Aim Although manual and semi-automatic external defibrillation (SAED) are commonly used in the management of cardiac arrest, the optimal strategy is not known. We hypothesised that SAED would reduce the time to first shock and increase survival compared to a manual strategy.
Methods Between 2005 and 2015, we included adult out-of-hospital cardiac arrests (OHCA) of presumed cardiac aetiology. On October 2012, a treatment protocol utilising SAED was introduced following years of manual defibrillation by paramedics. The effect of SAED implementation on patient outcomes was assessed using adjusted interrupted time series models.
Results Of the 14 776 cases, 10 224 (69.2%) and 4552 (30.8%) occurred during the manual and SAED protocols, respectively. After adjustment for arrest confounders and temporal trend, the odds of delivering the first shock within 2 min of arrival increased under the SAED protocol (adjusted odds ratio [AOR] 1.72, 95% CI: 1.32, 2.26; p<0.001). Despite this, the SAED protocol was associated with a reduction in return of spontaneous circulation (AOR 0.81, 95% CI: 0.68, 0.96; p=0.01), event survival (AOR 0.74, 95% CI: 0.62, 0.88; p=0.001) and survival to hospital discharge (AOR 0.71, 95% CI: 0.55, 0.92; p=0.009) when compared with the manual protocol. Although SAED reduced the time to first shock, there was no improvement in the rate of successful first shock cardioversion (AOR 0.73, 95% CI: 0.51, 1.06; p=0.10).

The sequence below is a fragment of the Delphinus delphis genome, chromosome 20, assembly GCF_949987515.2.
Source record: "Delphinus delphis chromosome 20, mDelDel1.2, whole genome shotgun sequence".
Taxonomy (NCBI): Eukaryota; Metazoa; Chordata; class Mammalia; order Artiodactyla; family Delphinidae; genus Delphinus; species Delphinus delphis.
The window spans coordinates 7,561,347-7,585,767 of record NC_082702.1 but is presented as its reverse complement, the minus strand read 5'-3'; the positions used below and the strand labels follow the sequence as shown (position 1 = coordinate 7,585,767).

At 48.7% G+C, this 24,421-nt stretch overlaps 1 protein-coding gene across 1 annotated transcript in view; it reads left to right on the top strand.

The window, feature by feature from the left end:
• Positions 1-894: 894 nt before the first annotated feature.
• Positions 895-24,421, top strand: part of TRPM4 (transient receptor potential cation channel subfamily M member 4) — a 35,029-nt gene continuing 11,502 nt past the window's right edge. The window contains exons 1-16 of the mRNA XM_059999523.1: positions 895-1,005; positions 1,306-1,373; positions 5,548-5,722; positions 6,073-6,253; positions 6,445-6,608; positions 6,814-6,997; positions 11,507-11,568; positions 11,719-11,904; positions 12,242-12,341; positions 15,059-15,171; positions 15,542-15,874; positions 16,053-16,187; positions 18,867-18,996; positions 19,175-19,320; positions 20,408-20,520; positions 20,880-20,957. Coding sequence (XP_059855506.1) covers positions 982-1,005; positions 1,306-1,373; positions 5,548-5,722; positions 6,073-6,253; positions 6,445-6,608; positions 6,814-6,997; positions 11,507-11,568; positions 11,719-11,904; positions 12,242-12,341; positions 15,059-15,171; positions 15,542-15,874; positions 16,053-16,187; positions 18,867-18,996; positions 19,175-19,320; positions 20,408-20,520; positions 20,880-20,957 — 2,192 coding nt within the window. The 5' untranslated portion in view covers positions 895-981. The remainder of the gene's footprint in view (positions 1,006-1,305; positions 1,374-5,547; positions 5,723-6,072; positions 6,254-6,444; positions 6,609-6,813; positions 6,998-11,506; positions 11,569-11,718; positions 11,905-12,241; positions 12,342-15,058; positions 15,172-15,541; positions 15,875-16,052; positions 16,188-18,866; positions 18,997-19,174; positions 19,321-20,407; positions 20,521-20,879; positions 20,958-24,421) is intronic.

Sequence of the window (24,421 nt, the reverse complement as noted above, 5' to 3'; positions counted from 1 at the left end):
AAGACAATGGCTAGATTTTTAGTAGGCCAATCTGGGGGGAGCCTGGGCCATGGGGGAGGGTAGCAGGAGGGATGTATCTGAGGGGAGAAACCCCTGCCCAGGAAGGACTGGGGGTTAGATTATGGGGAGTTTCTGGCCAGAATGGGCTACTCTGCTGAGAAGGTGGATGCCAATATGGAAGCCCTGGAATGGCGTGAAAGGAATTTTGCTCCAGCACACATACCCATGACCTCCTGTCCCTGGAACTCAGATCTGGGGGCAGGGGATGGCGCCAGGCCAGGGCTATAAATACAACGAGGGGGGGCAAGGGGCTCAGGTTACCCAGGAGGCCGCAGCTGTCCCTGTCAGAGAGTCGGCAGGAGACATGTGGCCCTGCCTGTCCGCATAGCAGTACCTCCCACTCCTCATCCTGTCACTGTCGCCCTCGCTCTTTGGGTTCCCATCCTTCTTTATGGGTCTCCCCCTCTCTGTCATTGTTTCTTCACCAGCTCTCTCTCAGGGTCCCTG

Conclusion Although SAED improved the time to first shock, this did not translate into higher rates of successful cardioversion or survival for OHCA patients. Advanced life support providers should be trained in a manual defibrillation protocol.
Conflict of interest None declared.
Funding None declared.
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